Meet the Birds of the Sagebrush Country
The sagebrush ecosystem the Greater Sage-Grouse depends on is considered one of the most imperiled in the U.S. This expansive, treeless landscape teems with sagebrush, wildflowers, and native grasses, but it now covers only half of its former range. Meet a few of the birds that, like the sage-grouse, rely on this unique habitat to survive. (And read more about efforts to conserve the grouse.)
The medium-sized Sagebrush Sparrow is found mostly on the ground or hidden in shrubs. Research published in the Journal of Wildlife Management showed that Sagebrush Sparrows and Brewer's Sparrows declined significantly in Wyoming's Upper Green Basin as the number of natural gas wells in the area increased, suggesting that the region's songbirds could also be affected by increased energy development.
The smallest North American sparrow, the Brewer's Sparrow is considered an especially sensitive species. Reports show that the bird has been steadily declining over the last few decades despite once being among the most abundant birds in the large area known as the Intermountain West, which stretches from Washington to Colorado.
Much like the sage-grouse, fragmentation and loss of sagebrush habitat is a key threat to this bird. Research shows that these sparrows are more abundant near large sage-grouse leks, suggesting that conservation of breeding habitat for sage-grouse could also benefit this sparrow.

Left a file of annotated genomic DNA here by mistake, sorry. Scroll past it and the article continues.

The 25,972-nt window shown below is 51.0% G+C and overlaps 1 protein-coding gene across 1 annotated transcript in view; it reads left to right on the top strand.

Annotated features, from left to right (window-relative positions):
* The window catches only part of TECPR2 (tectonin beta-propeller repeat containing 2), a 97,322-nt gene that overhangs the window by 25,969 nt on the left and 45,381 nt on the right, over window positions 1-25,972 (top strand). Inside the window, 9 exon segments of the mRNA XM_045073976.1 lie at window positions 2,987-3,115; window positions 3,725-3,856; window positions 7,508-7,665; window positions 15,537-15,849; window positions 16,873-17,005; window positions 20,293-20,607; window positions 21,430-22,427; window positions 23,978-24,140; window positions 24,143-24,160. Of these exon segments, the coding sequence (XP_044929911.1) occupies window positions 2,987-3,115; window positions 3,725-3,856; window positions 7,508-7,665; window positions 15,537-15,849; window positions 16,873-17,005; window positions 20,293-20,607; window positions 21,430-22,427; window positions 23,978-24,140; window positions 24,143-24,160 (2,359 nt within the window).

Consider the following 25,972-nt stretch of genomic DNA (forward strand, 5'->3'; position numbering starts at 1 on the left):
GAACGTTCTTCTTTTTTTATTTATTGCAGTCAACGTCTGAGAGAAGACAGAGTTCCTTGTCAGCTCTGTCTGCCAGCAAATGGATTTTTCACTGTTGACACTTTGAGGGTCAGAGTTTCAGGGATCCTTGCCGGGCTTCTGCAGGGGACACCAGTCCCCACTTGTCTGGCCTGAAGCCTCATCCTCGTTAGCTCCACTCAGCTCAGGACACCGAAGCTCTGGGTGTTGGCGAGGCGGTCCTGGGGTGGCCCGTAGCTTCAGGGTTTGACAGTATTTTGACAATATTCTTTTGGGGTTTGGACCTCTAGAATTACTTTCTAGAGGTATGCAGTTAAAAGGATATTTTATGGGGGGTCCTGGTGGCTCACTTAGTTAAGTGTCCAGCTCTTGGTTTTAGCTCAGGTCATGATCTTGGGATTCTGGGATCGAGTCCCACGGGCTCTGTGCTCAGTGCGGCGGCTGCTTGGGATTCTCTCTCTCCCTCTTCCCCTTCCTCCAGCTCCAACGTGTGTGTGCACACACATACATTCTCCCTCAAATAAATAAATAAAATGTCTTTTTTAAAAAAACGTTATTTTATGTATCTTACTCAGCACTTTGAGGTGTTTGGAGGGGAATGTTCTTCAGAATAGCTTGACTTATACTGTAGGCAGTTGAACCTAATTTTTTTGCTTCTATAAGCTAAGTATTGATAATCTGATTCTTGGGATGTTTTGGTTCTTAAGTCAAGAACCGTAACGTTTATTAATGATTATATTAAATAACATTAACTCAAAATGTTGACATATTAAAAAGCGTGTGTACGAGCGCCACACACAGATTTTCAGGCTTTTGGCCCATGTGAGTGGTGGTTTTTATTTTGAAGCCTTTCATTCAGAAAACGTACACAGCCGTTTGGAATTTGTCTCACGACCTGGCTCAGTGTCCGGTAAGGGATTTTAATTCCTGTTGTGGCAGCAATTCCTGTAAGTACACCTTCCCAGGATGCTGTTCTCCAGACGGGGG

This species is considered at risk largely due to loss of or damage to its breeding habitat caused by oil and gas development, agriculture, and the spread of invasive plants. A recent study by researchers at the University of Wyoming showed that gas fields in western Wyoming tend to attract rodents, which prey on the nests of Sage Thrashers and other sagebrush-obligate birds, resulting in population declines.
This small bird typically occurs in open areas, particularly in the Great Basin. Considered a sensitive species in Washington State by the U.S. Forest Service and Bureau of Land Management, it relies on sagebrush plains and benefits from maintenance not only of sagebrush but also of juniper and pinyon pines that serve as nesting and feeding habitat.
The largest of North American hawks, the Ferruginous Hawk occurs in open areas of the West, including arid grasslands, sagebrush steppe, and pinyon-juniper woodlands. This hawk preys on Greater Sage-Grouse, so also suffers from loss or degradation of sagebrush habitat.
This article first appeared in the winter 2017-18 issue of Bird Conservation magazine.
|Divya Abhat is a freelance writer based in the Washington, D.C. area. She has written about wildlife, the environment, and scientific research and discovery for the Atlantic, Smithsonian magazine, and NPR, among other outlets.|